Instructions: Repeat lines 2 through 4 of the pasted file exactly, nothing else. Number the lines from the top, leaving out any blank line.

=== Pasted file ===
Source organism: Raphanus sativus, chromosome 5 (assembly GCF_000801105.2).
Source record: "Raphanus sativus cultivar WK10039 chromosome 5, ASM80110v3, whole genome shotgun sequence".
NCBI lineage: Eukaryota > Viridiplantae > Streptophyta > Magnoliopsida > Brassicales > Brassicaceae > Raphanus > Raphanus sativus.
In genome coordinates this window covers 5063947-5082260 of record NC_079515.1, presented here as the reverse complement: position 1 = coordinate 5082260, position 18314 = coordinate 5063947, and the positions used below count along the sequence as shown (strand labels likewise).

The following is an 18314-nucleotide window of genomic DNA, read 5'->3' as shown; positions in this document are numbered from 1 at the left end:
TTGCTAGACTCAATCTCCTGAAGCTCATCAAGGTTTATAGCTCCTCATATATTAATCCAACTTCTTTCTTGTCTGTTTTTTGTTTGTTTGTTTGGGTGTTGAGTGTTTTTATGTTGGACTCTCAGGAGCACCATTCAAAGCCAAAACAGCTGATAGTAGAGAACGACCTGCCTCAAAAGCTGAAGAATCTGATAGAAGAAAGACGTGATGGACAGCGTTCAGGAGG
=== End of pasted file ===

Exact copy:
Source record: "Raphanus sativus cultivar WK10039 chromosome 5, ASM80110v3, whole genome shotgun sequence".
NCBI lineage: Eukaryota > Viridiplantae > Streptophyta > Magnoliopsida > Brassicales > Brassicaceae > Raphanus > Raphanus sativus.
In genome coordinates this window covers 5063947-5082260 of record NC_079515.1, presented here as the reverse complement: position 1 = coordinate 5082260, position 18314 = coordinate 5063947, and the positions used below count along the sequence as shown (strand labels likewise).